Still, I appreciate the arguments against subsidies. Maybe we can start by cutting off the subsidies to Big Oil? Remember those? The ones that dwarf the size of the EV subsidy? Those very subsidies are vigorously defended by Rep. Kelly.

Joshua (not verified)    January 6, 2012 - 7:20PM

As another person already noted, the size of subsidies for oil and petrol cars is unbelievable.
Arguing to remove subsidies, which is basically how the Volt will end up in my driveway, if at all, is saying you want make sure the pool of owners is very small for EVs, which in turn means you want to prevent economies of scale from occurring, which loops back and bites you in the backside when you complain about the price of the batteries.

This is known as "priming the pump": more hybrids being sold will reduce all costs for electrics by increasing supply of batteries and electric motors.

Food for thought.

Frank Sherosky    January 6, 2012 - 7:45PM

In reply to by Joshua (not verified)

Joshua, priming the pump in a free market should mean subsidizing research and infrastructure, not select products. If this tech cannot stand on its own economically, then it obviously is not ready for prime time use by the masses. So, the masses should not subsidize those few who choose to pay the higher premium.

Fact is, this subsidy will end some day. So, where will the PEVs be then? The only way prices come down is when the manufacturers use tech that is affordable without subsidies; and establishing price at an affordable level is what Toyota did with the Prius, albeit that price was somewhat elevated. Point is, the original Prius had no subsidies, except the lower price established by Toyota. Thus, Toyota made its own market, because they knew the priming of the pump was their responsibility, not ours, because they were the one making the profit.

Joshua Irish (not verified)    January 9, 2012 - 2:11AM

In reply to by Frank Sherosky


The total subsidies given to fossil fuels in the form of underwriting, foreign wars, etc. completely swamps all the subsidies given to electric vehicle incentives, solar cells, and windfarms. If we gave them exactly equal subsidies, the EV would be getting closer to $15,000 tax rebate, and would cost significantly less.

Look up comparisons of Federal subsidies: 25.8% of a $13.8B goes into subsidizing petroleum. I can't post the links.

As to your note that the subsidy will end some day & where will the PEVs be then, the answer is "it depends". Mainly on two things: what will the price of gas be then? and how much EV infrastructer (that we are subsidizing the construction of right now) will be built by then? I think 10 years from now, we could be hearing arguments to remove the subsidy based on its lack of need....which would be a good thing. Long term subsidies don't make sense and breed inefficiency.

The prius didn't need new infrastructure that hasn't been built yet....which the PEVs do. So, yeah, subsidize the building and the purchasing until the fire is going, then walk away. One last note on the Prius, I am pretty sure there were subsidies that were state based in CA, AZ, NM?, so it benefited from subsidies. Another note, the Prius and all so hot for the amount of $$$ put into it. I have plans to convert an old Subaru to hybrid Electric from Mother Jones circa 1974. Their vehicle got +75MPG. Seems like the Prius should be able to do better, but I'm just an electrical what do I know?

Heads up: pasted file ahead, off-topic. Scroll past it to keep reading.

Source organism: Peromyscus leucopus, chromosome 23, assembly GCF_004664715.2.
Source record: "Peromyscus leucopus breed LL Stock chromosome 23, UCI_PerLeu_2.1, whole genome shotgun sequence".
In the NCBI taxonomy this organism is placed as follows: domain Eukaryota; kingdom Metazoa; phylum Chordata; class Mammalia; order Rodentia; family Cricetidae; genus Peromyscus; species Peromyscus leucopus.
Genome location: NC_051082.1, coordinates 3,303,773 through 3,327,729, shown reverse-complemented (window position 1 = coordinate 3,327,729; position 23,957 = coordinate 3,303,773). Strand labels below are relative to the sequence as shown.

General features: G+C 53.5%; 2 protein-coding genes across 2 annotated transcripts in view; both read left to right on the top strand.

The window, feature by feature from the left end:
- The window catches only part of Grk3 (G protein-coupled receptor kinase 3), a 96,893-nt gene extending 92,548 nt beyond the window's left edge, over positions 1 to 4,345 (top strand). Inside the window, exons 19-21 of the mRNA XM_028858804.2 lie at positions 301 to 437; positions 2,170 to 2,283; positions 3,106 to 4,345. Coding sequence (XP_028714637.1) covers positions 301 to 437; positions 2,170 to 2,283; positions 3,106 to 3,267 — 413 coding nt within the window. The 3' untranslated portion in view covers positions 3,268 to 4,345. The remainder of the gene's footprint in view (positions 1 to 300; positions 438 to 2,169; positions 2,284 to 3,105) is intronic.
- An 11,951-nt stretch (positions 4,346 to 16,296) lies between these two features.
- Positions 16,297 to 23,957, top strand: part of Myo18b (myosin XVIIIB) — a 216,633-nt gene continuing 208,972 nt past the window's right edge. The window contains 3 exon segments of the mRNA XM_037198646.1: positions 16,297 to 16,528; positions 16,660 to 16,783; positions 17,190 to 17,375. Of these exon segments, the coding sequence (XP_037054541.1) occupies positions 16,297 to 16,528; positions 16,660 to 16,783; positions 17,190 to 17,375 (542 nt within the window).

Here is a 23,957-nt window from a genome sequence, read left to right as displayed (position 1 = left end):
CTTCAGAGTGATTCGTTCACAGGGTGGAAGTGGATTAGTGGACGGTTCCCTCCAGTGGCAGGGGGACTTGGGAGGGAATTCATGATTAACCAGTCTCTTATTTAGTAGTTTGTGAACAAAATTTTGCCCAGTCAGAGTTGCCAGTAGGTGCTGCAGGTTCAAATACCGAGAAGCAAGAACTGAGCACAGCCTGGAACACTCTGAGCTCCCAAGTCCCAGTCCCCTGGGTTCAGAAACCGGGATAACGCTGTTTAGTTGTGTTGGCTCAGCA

Jeff F. (not verified)    February 20, 2012 - 9:04PM

I pay every cent of my taxes David. And being a single parent with only 20,000/yr income, I think it is shameful that I and the other 99% of other taxpayers below 175K/year income were saddled (read FORCED) with paying for the development of a car that they will never see one cent of benefit from. They can neither afford it, nor will they ever get one red cent of the savings of fuel costs OR the big bonus $7500 incentive associated with this buying a brand new model of this red herring!
Don't get me wrong, apart from the outrageous cost (for a 4 seater mid size car), I like it enough, but need I remind those here, that apart from bipartisan politics (which is what this article is obviously really about) that General Motors had made over 75 years of RECORD PROFITS when they begged to be saved from bankruptcy by the taxpayers?!? Those of you here, including the person that wrote this piece, need to stop their ignorant endless rhetorical banter about "which president needs to be the scapegoat" and instead fault corporations like GM AND ANYONE in our overtrusted government that had a major part of scamming us, the OTHER 99% of taxpayers!! Instead of blaming Obama or blaming Bush, stop and think that maybe what we should be doing is storming GM and showing up in front of congress at the capitol with picket signs demanding our money back for paying for the development of a product that only 1% of the population can afford!